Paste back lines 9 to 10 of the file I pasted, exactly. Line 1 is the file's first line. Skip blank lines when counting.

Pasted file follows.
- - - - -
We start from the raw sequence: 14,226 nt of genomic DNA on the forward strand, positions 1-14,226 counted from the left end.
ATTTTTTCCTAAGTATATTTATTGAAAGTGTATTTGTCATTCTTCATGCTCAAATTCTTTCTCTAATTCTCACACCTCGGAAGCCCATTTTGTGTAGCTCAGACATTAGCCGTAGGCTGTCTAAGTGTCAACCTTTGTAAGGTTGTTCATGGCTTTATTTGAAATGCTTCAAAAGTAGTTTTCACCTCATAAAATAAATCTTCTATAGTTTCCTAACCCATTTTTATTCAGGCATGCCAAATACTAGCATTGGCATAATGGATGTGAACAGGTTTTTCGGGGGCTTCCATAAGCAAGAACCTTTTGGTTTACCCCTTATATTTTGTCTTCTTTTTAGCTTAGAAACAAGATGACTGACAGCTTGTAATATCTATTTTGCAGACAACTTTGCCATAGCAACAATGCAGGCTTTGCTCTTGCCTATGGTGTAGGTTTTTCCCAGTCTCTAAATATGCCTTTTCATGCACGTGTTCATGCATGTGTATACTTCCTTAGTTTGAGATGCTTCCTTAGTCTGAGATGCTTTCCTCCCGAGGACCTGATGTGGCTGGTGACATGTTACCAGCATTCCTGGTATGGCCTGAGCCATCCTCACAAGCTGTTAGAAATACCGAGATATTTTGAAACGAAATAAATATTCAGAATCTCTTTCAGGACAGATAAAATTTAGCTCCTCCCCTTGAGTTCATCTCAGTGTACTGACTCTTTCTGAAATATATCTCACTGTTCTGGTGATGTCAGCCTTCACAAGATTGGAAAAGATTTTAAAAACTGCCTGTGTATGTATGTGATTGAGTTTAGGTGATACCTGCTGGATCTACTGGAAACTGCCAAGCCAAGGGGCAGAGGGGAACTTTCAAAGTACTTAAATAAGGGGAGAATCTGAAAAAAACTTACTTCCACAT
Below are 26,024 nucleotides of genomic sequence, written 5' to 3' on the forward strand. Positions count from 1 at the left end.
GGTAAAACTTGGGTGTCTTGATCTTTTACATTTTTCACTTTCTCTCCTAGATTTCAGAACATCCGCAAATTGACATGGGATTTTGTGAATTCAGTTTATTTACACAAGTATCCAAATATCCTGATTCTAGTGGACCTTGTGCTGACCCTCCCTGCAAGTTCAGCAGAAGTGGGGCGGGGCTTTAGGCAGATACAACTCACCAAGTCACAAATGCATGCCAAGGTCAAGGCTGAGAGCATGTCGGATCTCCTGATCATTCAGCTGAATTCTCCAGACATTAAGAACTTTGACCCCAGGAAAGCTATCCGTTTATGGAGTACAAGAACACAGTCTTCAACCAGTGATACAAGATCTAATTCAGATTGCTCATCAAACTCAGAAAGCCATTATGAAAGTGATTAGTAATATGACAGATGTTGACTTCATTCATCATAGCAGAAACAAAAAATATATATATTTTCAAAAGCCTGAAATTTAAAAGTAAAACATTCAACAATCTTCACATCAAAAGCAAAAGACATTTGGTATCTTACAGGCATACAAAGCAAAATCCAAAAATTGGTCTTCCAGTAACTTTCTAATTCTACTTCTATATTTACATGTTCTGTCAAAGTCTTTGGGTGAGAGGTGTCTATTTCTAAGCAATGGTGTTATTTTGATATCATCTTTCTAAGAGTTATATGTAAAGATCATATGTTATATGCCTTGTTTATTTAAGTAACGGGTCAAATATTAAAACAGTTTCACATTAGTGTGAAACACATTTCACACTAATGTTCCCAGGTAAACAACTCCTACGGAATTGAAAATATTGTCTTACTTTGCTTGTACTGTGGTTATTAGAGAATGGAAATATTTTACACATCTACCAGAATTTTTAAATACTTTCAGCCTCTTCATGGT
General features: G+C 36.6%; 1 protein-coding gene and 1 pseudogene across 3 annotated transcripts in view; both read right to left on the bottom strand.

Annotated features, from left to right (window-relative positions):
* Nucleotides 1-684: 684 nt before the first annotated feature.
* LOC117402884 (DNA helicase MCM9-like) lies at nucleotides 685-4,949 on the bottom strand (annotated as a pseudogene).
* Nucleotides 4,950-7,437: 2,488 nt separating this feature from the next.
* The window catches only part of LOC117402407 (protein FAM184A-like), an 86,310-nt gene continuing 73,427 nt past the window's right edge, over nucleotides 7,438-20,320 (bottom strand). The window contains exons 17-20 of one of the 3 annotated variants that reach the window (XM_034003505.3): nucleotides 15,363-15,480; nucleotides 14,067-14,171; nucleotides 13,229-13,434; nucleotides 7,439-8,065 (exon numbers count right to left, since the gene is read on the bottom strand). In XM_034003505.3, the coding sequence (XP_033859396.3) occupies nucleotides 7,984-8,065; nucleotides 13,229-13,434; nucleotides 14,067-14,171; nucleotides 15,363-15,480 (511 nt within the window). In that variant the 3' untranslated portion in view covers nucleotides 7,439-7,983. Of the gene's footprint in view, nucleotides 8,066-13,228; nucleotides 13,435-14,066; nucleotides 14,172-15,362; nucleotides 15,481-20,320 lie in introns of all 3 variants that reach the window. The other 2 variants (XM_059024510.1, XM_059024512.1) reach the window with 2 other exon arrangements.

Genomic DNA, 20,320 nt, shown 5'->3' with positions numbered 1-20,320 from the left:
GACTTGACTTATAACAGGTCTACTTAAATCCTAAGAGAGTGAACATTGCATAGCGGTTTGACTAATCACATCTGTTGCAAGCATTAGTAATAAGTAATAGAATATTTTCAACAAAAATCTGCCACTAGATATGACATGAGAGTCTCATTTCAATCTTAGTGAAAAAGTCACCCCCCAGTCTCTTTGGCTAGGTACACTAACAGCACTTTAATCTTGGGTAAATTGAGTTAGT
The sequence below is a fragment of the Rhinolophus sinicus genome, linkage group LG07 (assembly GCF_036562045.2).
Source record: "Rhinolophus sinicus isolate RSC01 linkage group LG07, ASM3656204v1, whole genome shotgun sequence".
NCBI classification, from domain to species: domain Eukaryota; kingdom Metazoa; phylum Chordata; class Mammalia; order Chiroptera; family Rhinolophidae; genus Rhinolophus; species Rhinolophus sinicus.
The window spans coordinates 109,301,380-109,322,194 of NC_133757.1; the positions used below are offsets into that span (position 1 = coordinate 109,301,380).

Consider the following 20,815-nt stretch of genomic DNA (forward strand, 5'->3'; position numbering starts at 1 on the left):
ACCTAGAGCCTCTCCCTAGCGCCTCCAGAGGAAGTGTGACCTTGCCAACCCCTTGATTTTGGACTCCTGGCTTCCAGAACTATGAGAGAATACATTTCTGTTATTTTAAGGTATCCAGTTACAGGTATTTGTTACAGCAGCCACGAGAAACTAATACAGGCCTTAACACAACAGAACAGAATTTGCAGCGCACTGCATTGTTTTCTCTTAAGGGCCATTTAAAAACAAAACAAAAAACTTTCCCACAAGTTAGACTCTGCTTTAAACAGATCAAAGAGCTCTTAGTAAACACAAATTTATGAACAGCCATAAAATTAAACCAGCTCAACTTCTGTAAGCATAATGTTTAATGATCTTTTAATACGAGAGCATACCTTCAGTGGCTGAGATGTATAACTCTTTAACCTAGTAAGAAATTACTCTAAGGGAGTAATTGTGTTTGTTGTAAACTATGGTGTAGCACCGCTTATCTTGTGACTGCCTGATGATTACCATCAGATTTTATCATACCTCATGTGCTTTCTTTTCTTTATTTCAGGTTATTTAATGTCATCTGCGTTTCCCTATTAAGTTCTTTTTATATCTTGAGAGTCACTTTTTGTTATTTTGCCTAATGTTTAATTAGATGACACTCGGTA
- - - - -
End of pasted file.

* Nucleotides 4,950-7,437: 2,488 nt separating this feature from the next.
* The window catches only part of LOC117402407 (protein FAM184A-like), an 86,310-nt gene continuing 73,427 nt past the window's right edge, over nucleotides 7,438-20,320 (bottom strand). The window contains exons 17-20 of one of the 3 annotated variants that reach the window (XM_034003505.3): nucleotides 15,363-15,480; nucleotides 14,067-14,171; nucleotides 13,229-13,434; nucleotides 7,439-8,065 (exon numbers count right to left, since the gene is read on the bottom strand). In XM_034003505.3, the coding sequence (XP_033859396.3) occupies nucleotides 7,984-8,065; nucleotides 13,229-13,434; nucleotides 14,067-14,171; nucleotides 15,363-15,480 (511 nt within the window). In that variant the 3' untranslated portion in view covers nucleotides 7,439-7,983. Of the gene's footprint in view, nucleotides 8,066-13,228; nucleotides 13,435-14,066; nucleotides 14,172-15,362; nucleotides 15,481-20,320 lie in introns of all 3 variants that reach the window. The other 2 variants (XM_059024510.1, XM_059024512.1) reach the window with 2 other exon arrangements.